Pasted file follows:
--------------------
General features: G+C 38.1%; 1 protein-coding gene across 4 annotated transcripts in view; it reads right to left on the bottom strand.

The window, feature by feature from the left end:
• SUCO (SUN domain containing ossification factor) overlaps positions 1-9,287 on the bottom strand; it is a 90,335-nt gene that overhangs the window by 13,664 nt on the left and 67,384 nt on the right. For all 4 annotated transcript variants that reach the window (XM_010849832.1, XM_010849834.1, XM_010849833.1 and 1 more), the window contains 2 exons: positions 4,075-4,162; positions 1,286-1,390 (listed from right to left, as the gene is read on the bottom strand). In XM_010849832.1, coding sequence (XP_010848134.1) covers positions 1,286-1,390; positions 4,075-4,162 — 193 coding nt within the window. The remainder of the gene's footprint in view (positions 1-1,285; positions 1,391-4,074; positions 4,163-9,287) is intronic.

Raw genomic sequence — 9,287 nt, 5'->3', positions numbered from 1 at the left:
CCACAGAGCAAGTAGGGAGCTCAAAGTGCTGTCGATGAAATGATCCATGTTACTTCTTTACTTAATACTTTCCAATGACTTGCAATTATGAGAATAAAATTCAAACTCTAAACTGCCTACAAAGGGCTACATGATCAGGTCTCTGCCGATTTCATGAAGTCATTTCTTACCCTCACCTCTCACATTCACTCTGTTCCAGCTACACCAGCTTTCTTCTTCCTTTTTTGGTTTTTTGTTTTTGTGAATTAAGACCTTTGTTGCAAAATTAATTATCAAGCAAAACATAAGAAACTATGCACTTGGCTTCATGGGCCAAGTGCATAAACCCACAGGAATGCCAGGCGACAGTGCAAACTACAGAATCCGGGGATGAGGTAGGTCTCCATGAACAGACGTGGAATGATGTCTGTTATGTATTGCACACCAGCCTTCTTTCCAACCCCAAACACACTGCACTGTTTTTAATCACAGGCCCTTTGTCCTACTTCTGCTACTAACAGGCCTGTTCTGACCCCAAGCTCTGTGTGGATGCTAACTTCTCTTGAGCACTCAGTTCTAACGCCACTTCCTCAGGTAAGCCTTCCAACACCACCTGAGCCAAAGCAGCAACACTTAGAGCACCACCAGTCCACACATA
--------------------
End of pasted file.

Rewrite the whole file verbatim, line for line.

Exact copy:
General features: G+C 38.1%; 1 protein-coding gene across 4 annotated transcripts in view; it reads right to left on the bottom strand.

The window, feature by feature from the left end:
• SUCO (SUN domain containing ossification factor) overlaps positions 1-9,287 on the bottom strand; it is a 90,335-nt gene that overhangs the window by 13,664 nt on the left and 67,384 nt on the right. For all 4 annotated transcript variants that reach the window (XM_010849832.1, XM_010849834.1, XM_010849833.1 and 1 more), the window contains 2 exons: positions 4,075-4,162; positions 1,286-1,390 (listed from right to left, as the gene is read on the bottom strand). In XM_010849832.1, coding sequence (XP_010848134.1) covers positions 1,286-1,390; positions 4,075-4,162 — 193 coding nt within the window. The remainder of the gene's footprint in view (positions 1-1,285; positions 1,391-4,074; positions 4,163-9,287) is intronic.

Raw genomic sequence — 9,287 nt, 5'->3', positions numbered from 1 at the left:
CCACAGAGCAAGTAGGGAGCTCAAAGTGCTGTCGATGAAATGATCCATGTTACTTCTTTACTTAATACTTTCCAATGACTTGCAATTATGAGAATAAAATTCAAACTCTAAACTGCCTACAAAGGGCTACATGATCAGGTCTCTGCCGATTTCATGAAGTCATTTCTTACCCTCACCTCTCACATTCACTCTGTTCCAGCTACACCAGCTTTCTTCTTCCTTTTTTGGTTTTTTGTTTTTGTGAATTAAGACCTTTGTTGCAAAATTAATTATCAAGCAAAACATAAGAAACTATGCACTTGGCTTCATGGGCCAAGTGCATAAACCCACAGGAATGCCAGGCGACAGTGCAAACTACAGAATCCGGGGATGAGGTAGGTCTCCATGAACAGACGTGGAATGATGTCTGTTATGTATTGCACACCAGCCTTCTTTCCAACCCCAAACACACTGCACTGTTTTTAATCACAGGCCCTTTGTCCTACTTCTGCTACTAACAGGCCTGTTCTGACCCCAAGCTCTGTGTGGATGCTAACTTCTCTTGAGCACTCAGTTCTAACGCCACTTCCTCAGGTAAGCCTTCCAACACCACCTGAGCCAAAGCAGCAACACTTAGAGCACCACCAGTCCACACATA